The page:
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Companies in crisis - how to size up a personal grievance

We remain in uncertain times. The end of the wage subsidy is looming, and the ever-present concern of a Covid-19 flareup continues to hang over many employers’ heads.  

crisis covid 19 economy2In these circumstances we are likely to see another wave of redundancies and organisational change. Unavoidably, some workers will raise personal grievances.

So how can you respond to such personal grievances in a smart way, reduce the personal and time impact on the business and protect the bottom line? 

Understand the problem

Understanding what the problem is the first step towards understanding the solution.  Take a moment to understand what is actually being complained about. Is it the consultation process?  Are they opposed to the reason for the restructure or that they did not receive sufficient information? Perhaps the employee is unhappy with the absence of a contestable selection criteria. 

Once you have identified the claim itemise the issues raised, and identify what your position is on each issue.  You will need to consider whether there are weaknesses and how you might address those weaknesses.  Be aware of health and safety issues that need to be dealt with immediately.

This is also the best time to consider obtaining legal advice.

Understand the person

Always bear in mind there is a person behind the personal grievance. Consider why they are raising the personal grievance.  Do they want to keep their job or are they positioning themselves for an agreed exit?  Do they even have an objective beyond being unhappy with the situation?  Think about the perspective of the worker – could they be feeling like they are being singled out, or punished for unrelated issues that occurred during their employment?

Also consider the person’s personal situation – are they worried about financial commitments, or are they worried about finding another job?

Finally, look at the person raising the grievance from an objective perspective and think about how reasonable they are likely to be. Then consider the extent to which you will be able to engage with them to settle matters, or the extent to which they will be litigious.  

The answers to these questions will inform the best approach when communicating with the employee and how to achieve resolution.

Identify who will deal with it

Resolving grievances can be time consuming and stressful. It is important that the person (or persons) dealing with the grievance is equipped and experienced to handle the contentious work that comes with the territory.  That person should be supported and have delegated authority to make decisions.  You will need to consider to what extent that person is complained of by the employee.

The person leading this work should understand the situation.  Make sure they have access  to a timeline of events and all the available information. In many cases the person leading this work will be able to construct the timeline themselves.  This is an important exercise to ensure they understand the background and context of the grievance raised and to assess to what extent the employee’s grievance has substance.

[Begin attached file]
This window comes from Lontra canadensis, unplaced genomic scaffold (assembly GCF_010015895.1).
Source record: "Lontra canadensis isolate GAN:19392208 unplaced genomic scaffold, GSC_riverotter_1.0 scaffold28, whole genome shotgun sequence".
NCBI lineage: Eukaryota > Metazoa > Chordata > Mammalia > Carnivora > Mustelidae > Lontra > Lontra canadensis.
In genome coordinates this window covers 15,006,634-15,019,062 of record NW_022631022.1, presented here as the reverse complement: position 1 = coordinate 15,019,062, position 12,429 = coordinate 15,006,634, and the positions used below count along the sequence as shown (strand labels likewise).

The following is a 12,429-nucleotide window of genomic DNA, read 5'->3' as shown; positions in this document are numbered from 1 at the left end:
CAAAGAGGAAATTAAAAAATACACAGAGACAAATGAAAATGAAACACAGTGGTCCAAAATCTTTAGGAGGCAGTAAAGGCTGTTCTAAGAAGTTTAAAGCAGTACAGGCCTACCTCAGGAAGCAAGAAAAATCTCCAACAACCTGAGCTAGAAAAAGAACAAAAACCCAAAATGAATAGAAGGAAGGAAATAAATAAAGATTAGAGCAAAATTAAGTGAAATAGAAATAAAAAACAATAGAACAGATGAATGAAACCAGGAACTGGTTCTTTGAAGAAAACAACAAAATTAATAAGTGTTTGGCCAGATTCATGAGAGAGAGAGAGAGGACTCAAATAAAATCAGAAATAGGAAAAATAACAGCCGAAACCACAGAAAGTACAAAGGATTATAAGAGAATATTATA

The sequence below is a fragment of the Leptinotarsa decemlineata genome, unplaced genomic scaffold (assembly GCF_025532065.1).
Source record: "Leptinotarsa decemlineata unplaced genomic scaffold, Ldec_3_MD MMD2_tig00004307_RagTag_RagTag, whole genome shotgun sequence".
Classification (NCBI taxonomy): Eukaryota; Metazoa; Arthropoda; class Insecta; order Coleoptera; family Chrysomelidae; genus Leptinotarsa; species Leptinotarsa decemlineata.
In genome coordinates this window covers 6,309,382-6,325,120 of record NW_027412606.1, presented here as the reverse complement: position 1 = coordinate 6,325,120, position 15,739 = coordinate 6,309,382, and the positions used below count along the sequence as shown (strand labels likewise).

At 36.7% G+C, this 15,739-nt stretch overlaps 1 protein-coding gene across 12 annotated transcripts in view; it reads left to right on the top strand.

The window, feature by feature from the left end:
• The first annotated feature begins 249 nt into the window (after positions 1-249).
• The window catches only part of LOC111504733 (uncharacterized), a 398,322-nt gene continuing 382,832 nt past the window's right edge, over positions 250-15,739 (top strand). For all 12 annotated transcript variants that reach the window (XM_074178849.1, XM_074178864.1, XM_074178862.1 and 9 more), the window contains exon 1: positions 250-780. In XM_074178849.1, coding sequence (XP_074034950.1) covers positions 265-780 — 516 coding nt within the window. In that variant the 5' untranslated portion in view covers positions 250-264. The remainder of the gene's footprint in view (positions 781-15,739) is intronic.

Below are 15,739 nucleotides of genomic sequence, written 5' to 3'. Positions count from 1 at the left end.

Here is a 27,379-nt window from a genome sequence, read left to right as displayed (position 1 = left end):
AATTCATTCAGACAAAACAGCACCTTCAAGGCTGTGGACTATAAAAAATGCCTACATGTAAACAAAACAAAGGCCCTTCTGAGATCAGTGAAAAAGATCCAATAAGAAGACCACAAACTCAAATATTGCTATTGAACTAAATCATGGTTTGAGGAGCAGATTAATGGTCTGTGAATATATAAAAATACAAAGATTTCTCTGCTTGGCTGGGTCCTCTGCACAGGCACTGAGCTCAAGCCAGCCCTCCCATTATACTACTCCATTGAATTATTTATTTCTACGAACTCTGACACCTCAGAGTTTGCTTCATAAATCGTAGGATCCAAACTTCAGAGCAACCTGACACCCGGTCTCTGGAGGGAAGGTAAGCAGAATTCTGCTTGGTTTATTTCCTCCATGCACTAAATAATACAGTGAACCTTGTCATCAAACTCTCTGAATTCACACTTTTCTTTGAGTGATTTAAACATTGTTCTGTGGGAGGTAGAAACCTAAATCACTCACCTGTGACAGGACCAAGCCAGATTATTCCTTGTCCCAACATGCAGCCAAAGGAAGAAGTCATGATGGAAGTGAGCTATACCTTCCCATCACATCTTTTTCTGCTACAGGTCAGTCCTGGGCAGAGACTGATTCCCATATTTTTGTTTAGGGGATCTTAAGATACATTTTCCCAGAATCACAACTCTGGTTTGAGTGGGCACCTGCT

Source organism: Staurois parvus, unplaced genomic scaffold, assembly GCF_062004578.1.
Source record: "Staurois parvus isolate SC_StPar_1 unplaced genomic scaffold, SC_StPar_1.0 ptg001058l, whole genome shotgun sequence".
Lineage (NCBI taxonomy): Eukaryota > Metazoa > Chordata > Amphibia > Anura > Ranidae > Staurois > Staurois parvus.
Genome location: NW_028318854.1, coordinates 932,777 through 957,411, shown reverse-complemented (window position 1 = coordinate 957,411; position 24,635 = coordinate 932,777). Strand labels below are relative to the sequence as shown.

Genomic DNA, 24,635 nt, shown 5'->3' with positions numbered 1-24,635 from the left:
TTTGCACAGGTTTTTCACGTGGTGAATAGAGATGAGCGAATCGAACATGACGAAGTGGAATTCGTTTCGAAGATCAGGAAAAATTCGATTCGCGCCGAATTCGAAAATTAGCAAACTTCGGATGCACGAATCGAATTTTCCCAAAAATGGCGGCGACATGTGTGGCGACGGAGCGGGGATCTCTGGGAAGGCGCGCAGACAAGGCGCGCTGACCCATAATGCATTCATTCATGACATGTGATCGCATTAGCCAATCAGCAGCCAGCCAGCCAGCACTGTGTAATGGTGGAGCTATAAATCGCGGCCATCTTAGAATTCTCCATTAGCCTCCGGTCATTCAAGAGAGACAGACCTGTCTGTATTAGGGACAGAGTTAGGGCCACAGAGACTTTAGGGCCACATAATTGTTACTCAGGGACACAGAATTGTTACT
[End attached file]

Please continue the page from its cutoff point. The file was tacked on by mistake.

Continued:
Identify your options

Typically, there are three main approaches to responding to a grievance:

  • Stay the course – set out your position and let them decide their next step. Either it will go away, or they will litigate and you follow through and defend it.
  • Move towards settlement – set out your position but leave the door open to settlement either by suggesting mediation or communication with the employee or their representative. This can be effective where there are signals that the employee wants to leave.
  • Consider something out of the box – while there are procedural requirements in employment law, there is nothing stopping you from considering what the employee really wants, and this may be outside of a standard exit settlement. Consider whether there is a different area of work that the employee expressed interest in that they could be redeployed to. You may be able to source employment with another employer. Or perhaps there is a potential for contract work or a change to part time work which is exactly what the employee is looking for. 

Resolving a grievance does not have to be a positional battle – consider your interests and the interests of the employee and see if there is a solution that suits both.   No matter which approach you take, there are always opportunities to discuss a resolution or settlement.

Get advice when you need it

Once you choose your pathway you can consider what strategies to adopt in moving towards your preferred solution. 

If you are unsure about an approach, it is often more cost effective to get advice about the approach before you take it, rather than having to get legal assistance after the fact when things go wrong.

Remember your other obligations

When dealing with a grievance it’s important not to lose sight of your other general obligations.

You have privacy obligations to an employee, even when they raise a grievance. Be careful what you tell others about the situation.  This includes being careful about what you say in emails and notes about the employee, as these may fall within the scope of a privacy request.

You also have a duty to ensure the health and safety of an employee so far as is reasonably practicable. Ensure you offer support to the employee, such as EAP. Further, if the grievance raises health and safety issues, make sure you take that seriously and follow any health and safety policies you may have in place.